Soffit and Fascia: What They are What They do and Why you need them.
What is a soffit, anyway? It’s the board above the fascia. Soffits help “finish off” your roof. They are located under your eaves and are usually built of wood, vinyl, aluminum, or some combination thereof. A second function of a soffit is to help with home ventilation.
Many styles of soffits range from traditional boarding to more creative designs. Most modern roofs have soffits that protect the ends of rafters.
Aside from their utilitarian role, they also have an aesthetic function as they help finish the roof’s look by adding an attractive board called a fascia board that runs along the sides of the roof’s lower edge.
The fascia is fixed directly to the lower ends of the roof trusses and usually does all the work supporting the lower edge of the bottom row of tiles.
The fascia board also holds all the guttering.
Did you know that the soffit and fascia can actually contribute to the overall well-being of your home? Read on for what they are, what they do for your home, and when to consider repairs.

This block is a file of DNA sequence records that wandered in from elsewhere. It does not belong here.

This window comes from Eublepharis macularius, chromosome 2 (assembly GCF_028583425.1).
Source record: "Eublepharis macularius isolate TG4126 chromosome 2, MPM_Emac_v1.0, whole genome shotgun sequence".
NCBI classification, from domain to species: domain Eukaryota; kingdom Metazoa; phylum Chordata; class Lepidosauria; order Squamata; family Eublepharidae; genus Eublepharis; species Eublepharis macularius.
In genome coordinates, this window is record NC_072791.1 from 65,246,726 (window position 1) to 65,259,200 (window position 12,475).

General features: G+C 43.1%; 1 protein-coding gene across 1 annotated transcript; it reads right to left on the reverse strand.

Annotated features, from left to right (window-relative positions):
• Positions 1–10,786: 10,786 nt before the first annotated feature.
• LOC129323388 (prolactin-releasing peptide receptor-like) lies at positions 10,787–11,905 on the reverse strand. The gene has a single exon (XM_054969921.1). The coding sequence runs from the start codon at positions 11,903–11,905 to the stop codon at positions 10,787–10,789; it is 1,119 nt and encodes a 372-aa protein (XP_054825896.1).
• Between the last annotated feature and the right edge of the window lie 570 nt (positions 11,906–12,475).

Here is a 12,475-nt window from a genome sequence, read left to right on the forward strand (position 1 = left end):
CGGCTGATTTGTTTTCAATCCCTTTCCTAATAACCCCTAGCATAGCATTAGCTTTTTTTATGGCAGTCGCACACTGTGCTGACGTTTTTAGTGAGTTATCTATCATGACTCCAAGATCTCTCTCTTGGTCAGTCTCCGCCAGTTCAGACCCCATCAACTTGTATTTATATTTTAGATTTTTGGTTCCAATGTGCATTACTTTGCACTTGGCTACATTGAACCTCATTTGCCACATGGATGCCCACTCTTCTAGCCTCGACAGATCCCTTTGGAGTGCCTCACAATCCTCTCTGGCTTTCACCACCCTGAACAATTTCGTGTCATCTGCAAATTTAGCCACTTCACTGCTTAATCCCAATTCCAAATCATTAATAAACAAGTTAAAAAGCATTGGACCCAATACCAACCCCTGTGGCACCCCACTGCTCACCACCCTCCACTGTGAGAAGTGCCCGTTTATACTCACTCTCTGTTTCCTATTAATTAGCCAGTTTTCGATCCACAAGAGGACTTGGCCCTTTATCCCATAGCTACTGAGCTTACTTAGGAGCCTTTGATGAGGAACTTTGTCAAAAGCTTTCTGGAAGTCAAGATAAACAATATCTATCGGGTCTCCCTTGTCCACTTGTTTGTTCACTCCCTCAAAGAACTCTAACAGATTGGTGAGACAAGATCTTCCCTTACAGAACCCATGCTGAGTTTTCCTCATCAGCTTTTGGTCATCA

What is Soffit?
Often made from wood, vinyl, or aluminum, soffit is the exposed area under your roof eave. Its purpose is to help ventilate the attic by drawing heat and moisture away from your home, avoiding potential mold; releasing extreme heat during warmer months; and preventing
animals and insects from entering your attic.
What is Fascia?
Fascia is the siding area directly above the soffit where your gutters are installed. It serves as a protective layer between the roof’s edge and the elements and is aesthetically important as the uncovered board that is visible in the front of your home.
Together, they protect your home from damaging winds and rain, keep your attic well-ventilated, make your home more energy efficient, and improve your home’s curb appeal.
When to Repair or Replace Them
Here are a few things to watch for when considering whether to repair or replace the soffit and fascia:
- You discover water has gotten into your roof void.
- You note cracks that can then lead to leakage.
- There is evidence of rodents or insects in your attic.
- You suspect there might be asbestos in your home.